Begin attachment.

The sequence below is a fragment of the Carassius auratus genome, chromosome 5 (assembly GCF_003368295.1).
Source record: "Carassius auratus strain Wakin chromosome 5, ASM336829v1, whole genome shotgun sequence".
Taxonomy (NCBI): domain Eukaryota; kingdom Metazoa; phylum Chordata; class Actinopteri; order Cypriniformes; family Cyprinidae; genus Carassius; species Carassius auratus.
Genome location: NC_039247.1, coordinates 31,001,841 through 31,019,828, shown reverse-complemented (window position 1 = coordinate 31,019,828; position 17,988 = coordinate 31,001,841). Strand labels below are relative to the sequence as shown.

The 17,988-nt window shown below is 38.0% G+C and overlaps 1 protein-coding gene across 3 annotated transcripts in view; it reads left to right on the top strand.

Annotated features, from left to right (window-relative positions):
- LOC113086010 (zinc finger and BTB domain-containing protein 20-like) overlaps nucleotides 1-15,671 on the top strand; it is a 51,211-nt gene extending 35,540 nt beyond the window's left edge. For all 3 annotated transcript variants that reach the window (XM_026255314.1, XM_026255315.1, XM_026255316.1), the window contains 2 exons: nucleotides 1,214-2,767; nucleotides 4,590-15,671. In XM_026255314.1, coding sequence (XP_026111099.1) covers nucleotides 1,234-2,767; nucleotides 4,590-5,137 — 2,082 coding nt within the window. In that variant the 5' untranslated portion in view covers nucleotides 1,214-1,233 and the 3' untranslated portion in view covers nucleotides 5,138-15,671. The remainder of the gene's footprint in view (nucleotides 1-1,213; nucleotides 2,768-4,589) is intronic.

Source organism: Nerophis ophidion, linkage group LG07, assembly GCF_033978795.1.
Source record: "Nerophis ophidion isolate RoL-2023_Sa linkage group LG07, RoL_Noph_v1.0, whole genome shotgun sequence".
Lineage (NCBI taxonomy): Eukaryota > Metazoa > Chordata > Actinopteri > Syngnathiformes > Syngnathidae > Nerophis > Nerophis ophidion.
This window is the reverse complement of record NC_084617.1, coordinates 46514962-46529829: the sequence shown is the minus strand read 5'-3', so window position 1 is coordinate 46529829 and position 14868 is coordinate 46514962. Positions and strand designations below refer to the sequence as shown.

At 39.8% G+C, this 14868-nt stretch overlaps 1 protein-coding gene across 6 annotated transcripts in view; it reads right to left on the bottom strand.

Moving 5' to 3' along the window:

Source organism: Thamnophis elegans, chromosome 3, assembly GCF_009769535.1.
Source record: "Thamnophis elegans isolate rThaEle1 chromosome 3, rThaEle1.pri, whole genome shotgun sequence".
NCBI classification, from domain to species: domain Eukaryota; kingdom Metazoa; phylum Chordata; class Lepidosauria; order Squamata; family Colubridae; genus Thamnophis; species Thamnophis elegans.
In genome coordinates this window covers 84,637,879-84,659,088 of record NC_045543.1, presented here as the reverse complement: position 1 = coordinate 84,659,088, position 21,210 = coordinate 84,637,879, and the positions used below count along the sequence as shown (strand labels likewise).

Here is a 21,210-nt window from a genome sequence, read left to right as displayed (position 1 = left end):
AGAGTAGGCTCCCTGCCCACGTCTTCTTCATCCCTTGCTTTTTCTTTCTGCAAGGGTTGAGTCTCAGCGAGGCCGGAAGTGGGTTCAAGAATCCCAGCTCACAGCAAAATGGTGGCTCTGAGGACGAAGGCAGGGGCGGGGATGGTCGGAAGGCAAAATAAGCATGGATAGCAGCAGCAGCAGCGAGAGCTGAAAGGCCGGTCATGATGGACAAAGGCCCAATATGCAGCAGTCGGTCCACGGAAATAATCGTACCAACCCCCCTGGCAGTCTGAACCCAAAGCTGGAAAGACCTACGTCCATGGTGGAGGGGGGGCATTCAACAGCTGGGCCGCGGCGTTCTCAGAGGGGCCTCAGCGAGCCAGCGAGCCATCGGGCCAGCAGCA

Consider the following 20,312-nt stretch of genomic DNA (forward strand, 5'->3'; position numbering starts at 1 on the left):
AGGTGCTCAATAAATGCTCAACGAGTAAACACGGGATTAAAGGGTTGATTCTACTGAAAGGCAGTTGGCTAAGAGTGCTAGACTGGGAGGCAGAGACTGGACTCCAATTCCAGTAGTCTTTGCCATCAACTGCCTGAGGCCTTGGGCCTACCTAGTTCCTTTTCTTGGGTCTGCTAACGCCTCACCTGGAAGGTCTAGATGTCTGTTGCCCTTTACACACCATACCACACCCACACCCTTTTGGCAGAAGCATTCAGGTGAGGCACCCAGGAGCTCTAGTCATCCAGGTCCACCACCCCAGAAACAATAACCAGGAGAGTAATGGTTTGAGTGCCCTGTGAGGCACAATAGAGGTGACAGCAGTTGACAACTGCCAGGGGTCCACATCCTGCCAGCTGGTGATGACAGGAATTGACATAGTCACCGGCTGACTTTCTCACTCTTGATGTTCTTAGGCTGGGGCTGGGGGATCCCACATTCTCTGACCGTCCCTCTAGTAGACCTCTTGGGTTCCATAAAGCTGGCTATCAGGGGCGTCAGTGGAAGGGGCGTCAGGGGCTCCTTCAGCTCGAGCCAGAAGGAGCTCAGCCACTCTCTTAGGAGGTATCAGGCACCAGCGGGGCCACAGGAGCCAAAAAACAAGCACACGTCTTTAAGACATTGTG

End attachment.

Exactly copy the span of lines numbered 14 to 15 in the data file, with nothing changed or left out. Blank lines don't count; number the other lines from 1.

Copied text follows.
Source organism: Thamnophis elegans, chromosome 3, assembly GCF_009769535.1.
Source record: "Thamnophis elegans isolate rThaEle1 chromosome 3, rThaEle1.pri, whole genome shotgun sequence".